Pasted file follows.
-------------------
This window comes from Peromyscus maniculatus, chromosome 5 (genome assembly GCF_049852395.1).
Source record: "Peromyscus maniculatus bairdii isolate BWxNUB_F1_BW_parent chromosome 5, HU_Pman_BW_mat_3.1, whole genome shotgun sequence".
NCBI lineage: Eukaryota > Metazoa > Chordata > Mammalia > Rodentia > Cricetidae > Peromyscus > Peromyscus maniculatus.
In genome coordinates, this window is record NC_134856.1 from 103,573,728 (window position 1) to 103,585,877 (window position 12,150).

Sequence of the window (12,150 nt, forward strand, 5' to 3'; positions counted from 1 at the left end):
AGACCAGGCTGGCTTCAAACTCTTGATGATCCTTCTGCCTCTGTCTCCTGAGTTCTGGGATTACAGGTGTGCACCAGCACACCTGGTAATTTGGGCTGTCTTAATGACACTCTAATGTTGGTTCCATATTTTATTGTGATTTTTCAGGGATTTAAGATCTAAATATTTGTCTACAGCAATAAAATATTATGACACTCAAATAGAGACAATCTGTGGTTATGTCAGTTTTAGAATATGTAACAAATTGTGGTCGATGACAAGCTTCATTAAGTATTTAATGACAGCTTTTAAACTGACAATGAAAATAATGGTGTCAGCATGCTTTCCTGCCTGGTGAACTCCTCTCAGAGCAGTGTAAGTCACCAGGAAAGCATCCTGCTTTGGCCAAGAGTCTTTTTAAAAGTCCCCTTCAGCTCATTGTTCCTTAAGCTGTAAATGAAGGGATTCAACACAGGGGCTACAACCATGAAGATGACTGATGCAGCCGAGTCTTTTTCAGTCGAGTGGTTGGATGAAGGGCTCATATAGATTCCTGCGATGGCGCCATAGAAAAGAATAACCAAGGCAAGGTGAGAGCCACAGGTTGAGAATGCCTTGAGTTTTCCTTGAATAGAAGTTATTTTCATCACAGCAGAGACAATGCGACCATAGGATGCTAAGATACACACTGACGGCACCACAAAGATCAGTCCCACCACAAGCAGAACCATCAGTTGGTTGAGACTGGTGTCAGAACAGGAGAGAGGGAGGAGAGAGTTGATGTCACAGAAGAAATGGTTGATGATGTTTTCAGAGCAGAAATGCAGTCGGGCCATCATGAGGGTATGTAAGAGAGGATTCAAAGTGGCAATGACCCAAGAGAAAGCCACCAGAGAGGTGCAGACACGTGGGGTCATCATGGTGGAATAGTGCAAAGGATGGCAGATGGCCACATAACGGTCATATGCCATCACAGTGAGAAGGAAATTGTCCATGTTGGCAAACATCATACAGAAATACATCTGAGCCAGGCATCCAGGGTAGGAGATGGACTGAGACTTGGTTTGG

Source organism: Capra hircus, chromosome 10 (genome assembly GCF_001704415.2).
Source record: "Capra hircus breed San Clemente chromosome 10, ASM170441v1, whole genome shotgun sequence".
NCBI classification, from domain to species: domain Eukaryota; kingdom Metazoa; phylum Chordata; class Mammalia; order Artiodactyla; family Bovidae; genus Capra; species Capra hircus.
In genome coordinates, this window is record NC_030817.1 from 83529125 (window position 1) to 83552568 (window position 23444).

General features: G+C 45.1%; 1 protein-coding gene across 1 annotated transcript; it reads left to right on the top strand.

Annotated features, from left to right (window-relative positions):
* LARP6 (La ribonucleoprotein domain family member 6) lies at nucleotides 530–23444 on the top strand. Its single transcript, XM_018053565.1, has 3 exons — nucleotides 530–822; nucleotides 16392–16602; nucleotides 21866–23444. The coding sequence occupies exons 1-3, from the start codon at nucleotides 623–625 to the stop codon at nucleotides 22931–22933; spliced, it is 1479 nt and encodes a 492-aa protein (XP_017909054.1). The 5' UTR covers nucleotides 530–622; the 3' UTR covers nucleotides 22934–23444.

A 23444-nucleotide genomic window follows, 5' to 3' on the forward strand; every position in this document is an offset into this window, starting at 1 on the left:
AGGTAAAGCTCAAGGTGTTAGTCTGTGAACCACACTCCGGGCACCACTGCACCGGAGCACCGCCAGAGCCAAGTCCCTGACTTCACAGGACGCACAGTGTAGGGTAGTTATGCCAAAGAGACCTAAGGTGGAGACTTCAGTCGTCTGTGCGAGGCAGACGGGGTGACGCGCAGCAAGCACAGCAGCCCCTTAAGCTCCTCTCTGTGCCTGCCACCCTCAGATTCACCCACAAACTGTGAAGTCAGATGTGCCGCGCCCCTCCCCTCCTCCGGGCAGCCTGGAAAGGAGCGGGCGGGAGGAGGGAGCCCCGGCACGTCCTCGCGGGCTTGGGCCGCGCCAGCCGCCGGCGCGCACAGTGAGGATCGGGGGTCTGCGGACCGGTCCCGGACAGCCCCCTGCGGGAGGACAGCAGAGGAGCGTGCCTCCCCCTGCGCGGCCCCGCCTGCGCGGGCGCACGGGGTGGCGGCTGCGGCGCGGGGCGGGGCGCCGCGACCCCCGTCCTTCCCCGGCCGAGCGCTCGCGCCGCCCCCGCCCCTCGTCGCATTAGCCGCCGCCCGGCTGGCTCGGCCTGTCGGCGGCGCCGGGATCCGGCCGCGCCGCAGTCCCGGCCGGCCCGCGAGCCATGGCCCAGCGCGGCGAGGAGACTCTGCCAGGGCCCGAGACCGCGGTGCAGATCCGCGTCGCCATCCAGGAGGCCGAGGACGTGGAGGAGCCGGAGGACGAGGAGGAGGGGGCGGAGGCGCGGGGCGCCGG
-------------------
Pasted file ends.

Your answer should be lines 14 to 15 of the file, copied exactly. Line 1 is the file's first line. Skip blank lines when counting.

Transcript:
A 23444-nucleotide genomic window follows, 5' to 3' on the forward strand; every position in this document is an offset into this window, starting at 1 on the left:
AGGTAAAGCTCAAGGTGTTAGTCTGTGAACCACACTCCGGGCACCACTGCACCGGAGCACCGCCAGAGCCAAGTCCCTGACTTCACAGGACGCACAGTGTAGGGTAGTTATGCCAAAGAGACCTAAGGTGGAGACTTCAGTCGTCTGTGCGAGGCAGACGGGGTGACGCGCAGCAAGCACAGCAGCCCCTTAAGCTCCTCTCTGTGCCTGCCACCCTCAGATTCACCCACAAACTGTGAAGTCAGATGTGCCGCGCCCCTCCCCTCCTCCGGGCAGCCTGGAAAGGAGCGGGCGGGAGGAGGGAGCCCCGGCACGTCCTCGCGGGCTTGGGCCGCGCCAGCCGCCGGCGCGCACAGTGAGGATCGGGGGTCTGCGGACCGGTCCCGGACAGCCCCCTGCGGGAGGACAGCAGAGGAGCGTGCCTCCCCCTGCGCGGCCCCGCCTGCGCGGGCGCACGGGGTGGCGGCTGCGGCGCGGGGCGGGGCGCCGCGACCCCCGTCCTTCCCCGGCCGAGCGCTCGCGCCGCCCCCGCCCCTCGTCGCATTAGCCGCCGCCCGGCTGGCTCGGCCTGTCGGCGGCGCCGGGATCCGGCCGCGCCGCAGTCCCGGCCGGCCCGCGAGCCATGGCCCAGCGCGGCGAGGAGACTCTGCCAGGGCCCGAGACCGCGGTGCAGATCCGCGTCGCCATCCAGGAGGCCGAGGACGTGGAGGAGCCGGAGGACGAGGAGGAGGGGGCGGAGGCGCGGGGCGCCGG